National Geographic : 2008 Sep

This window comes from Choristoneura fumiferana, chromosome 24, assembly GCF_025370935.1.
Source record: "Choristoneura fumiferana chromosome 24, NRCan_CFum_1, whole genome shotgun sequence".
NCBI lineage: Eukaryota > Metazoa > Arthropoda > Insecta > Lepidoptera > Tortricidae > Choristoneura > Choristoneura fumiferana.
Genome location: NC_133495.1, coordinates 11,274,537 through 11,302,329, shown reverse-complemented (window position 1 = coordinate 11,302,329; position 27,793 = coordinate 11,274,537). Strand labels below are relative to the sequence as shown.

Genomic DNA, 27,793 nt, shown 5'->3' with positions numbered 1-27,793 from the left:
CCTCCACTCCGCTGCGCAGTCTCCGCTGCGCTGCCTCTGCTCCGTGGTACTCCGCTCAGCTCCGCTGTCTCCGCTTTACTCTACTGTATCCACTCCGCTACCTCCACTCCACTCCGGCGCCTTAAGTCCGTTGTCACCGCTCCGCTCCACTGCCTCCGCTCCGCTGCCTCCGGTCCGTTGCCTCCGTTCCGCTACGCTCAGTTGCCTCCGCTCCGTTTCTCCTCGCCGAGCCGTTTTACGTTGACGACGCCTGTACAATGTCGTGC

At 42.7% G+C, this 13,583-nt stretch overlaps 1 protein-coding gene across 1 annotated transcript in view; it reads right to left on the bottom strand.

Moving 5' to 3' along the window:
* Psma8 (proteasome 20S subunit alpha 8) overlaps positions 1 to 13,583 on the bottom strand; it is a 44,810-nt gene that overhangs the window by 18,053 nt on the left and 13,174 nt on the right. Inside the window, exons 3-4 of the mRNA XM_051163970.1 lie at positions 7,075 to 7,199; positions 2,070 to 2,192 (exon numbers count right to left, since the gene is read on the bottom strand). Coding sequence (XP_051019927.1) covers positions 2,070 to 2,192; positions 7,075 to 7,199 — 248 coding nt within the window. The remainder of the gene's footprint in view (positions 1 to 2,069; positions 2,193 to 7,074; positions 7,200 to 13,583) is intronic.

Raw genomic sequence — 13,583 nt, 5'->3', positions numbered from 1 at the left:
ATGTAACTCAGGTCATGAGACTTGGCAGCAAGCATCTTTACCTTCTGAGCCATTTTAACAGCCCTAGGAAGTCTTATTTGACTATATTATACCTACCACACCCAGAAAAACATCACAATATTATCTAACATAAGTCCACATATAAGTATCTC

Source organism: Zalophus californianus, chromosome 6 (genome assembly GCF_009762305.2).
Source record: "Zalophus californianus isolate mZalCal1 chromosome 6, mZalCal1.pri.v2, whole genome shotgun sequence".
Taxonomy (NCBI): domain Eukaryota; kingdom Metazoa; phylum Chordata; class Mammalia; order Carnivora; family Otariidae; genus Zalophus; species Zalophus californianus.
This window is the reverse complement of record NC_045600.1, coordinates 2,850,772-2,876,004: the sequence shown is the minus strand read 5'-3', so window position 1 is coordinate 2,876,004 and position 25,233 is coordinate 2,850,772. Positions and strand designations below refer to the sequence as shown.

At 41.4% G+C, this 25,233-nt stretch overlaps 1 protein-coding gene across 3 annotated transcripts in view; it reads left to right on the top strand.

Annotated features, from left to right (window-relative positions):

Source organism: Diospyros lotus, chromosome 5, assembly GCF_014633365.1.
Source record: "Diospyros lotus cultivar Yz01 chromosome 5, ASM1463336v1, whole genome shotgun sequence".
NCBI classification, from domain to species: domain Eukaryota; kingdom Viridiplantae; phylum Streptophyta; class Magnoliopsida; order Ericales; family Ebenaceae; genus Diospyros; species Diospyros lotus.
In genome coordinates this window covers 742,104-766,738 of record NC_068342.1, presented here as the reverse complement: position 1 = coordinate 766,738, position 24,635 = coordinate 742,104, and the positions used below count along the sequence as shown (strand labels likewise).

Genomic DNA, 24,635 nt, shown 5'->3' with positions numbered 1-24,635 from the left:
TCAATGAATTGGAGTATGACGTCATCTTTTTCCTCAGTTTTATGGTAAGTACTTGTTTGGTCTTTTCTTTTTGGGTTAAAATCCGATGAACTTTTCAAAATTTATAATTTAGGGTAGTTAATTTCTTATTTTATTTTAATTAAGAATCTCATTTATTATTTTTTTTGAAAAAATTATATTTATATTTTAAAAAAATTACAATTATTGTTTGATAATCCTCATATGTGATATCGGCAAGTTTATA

MATERNAL DISAPPROVAL Males will attempt to mate with any female in estrus, but a large bull can injure a small female when mounting her-breaking one of her legs, for instance, beneath his weight. After a three-day pursuit, Leopold tries with an eight-year-old from the First Ladies and is thwarted by her mother, Mary Todd Lincoln, and other females. Later, Mary Todd sanctioned her daughter's mating with a younger, smaller bull. SHOWING RESPECT Boone, a formidable bull who spends most of his time east of the Samburu reserve, visits the Poetics and is met with embraces by Maya, the matriarch, and her eldest daughter. This is not, or not directly, about sex; neither female is in estrus. They seem to be merely expressing appreciation for an estimable individual, a fine male, who probably contributed genes to their lineage and may again. LEISURE TIME Two of the Royals get afternoon shade, and a bit of scratching, beneath an acacia near the river. Their family is one of the more dominant, giving them first claim on good habitat. Dominant families tend to spend more time within the reserve and along the river and occupy smaller home ranges. Less movement through insecure areas means less exposure to risks such as falling afoul of farmers and herders. ADOPTIVE MOTHER Saturn, an elderly mother herself, cares for two calves orphaned by the deaths of their mothers, who were her adult daughters. The extended family structure helps groups cope with such losses. At sunset along a river channel Saturn oversees the play of her own two calves and the orphans. From her behavior alone, uniformly doting, you couldn't know which was which.